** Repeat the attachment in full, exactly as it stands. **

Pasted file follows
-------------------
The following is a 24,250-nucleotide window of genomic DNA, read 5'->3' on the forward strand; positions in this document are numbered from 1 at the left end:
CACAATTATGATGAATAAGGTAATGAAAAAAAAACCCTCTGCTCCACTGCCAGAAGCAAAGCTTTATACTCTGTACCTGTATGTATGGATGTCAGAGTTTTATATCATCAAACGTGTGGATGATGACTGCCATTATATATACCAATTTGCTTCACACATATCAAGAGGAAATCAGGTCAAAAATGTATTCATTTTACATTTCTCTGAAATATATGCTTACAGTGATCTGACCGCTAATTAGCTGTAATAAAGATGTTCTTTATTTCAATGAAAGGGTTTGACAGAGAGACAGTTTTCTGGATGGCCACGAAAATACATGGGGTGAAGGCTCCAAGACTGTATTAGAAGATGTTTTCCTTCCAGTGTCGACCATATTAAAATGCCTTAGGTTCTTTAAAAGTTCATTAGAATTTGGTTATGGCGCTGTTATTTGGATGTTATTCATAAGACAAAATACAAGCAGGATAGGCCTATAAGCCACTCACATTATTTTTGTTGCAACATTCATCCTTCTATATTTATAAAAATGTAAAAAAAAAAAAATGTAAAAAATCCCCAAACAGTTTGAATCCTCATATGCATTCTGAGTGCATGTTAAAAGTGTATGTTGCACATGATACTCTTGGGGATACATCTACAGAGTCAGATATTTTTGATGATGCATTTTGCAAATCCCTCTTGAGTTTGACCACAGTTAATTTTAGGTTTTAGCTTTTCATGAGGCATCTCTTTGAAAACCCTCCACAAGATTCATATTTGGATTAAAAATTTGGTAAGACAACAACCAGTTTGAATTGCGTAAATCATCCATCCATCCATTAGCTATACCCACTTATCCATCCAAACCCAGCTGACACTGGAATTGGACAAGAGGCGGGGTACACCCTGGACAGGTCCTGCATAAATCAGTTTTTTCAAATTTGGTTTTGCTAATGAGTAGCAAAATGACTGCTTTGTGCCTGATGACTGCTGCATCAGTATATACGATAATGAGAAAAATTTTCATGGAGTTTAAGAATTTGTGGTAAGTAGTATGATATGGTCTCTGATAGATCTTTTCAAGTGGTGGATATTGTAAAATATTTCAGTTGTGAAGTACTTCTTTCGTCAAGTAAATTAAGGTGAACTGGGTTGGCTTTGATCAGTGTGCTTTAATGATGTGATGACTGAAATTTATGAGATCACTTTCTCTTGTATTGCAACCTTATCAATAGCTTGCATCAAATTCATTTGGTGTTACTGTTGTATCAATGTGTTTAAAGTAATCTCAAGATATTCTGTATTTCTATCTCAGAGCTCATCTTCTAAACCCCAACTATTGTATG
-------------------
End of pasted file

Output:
The following is a 24,250-nucleotide window of genomic DNA, read 5'->3' on the forward strand; positions in this document are numbered from 1 at the left end:
CACAATTATGATGAATAAGGTAATGAAAAAAAAACCCTCTGCTCCACTGCCAGAAGCAAAGCTTTATACTCTGTACCTGTATGTATGGATGTCAGAGTTTTATATCATCAAACGTGTGGATGATGACTGCCATTATATATACCAATTTGCTTCACACATATCAAGAGGAAATCAGGTCAAAAATGTATTCATTTTACATTTCTCTGAAATATATGCTTACAGTGATCTGACCGCTAATTAGCTGTAATAAAGATGTTCTTTATTTCAATGAAAGGGTTTGACAGAGAGACAGTTTTCTGGATGGCCACGAAAATACATGGGGTGAAGGCTCCAAGACTGTATTAGAAGATGTTTTCCTTCCAGTGTCGACCATATTAAAATGCCTTAGGTTCTTTAAAAGTTCATTAGAATTTGGTTATGGCGCTGTTATTTGGATGTTATTCATAAGACAAAATACAAGCAGGATAGGCCTATAAGCCACTCACATTATTTTTGTTGCAACATTCATCCTTCTATATTTATAAAAATGTAAAAAAAAAAAAATGTAAAAAATCCCCAAACAGTTTGAATCCTCATATGCATTCTGAGTGCATGTTAAAAGTGTATGTTGCACATGATACTCTTGGGGATACATCTACAGAGTCAGATATTTTTGATGATGCATTTTGCAAATCCCTCTTGAGTTTGACCACAGTTAATTTTAGGTTTTAGCTTTTCATGAGGCATCTCTTTGAAAACCCTCCACAAGATTCATATTTGGATTAAAAATTTGGTAAGACAACAACCAGTTTGAATTGCGTAAATCATCCATCCATCCATTAGCTATACCCACTTATCCATCCAAACCCAGCTGACACTGGAATTGGACAAGAGGCGGGGTACACCCTGGACAGGTCCTGCATAAATCAGTTTTTTCAAATTTGGTTTTGCTAATGAGTAGCAAAATGACTGCTTTGTGCCTGATGACTGCTGCATCAGTATATACGATAATGAGAAAAATTTTCATGGAGTTTAAGAATTTGTGGTAAGTAGTATGATATGGTCTCTGATAGATCTTTTCAAGTGGTGGATATTGTAAAATATTTCAGTTGTGAAGTACTTCTTTCGTCAAGTAAATTAAGGTGAACTGGGTTGGCTTTGATCAGTGTGCTTTAATGATGTGATGACTGAAATTTATGAGATCACTTTCTCTTGTATTGCAACCTTATCAATAGCTTGCATCAAATTCATTTGGTGTTACTGTTGTATCAATGTGTTTAAAGTAATCTCAAGATATTCTGTATTTCTATCTCAGAGCTCATCTTCTAAACCCCAACTATTGTATG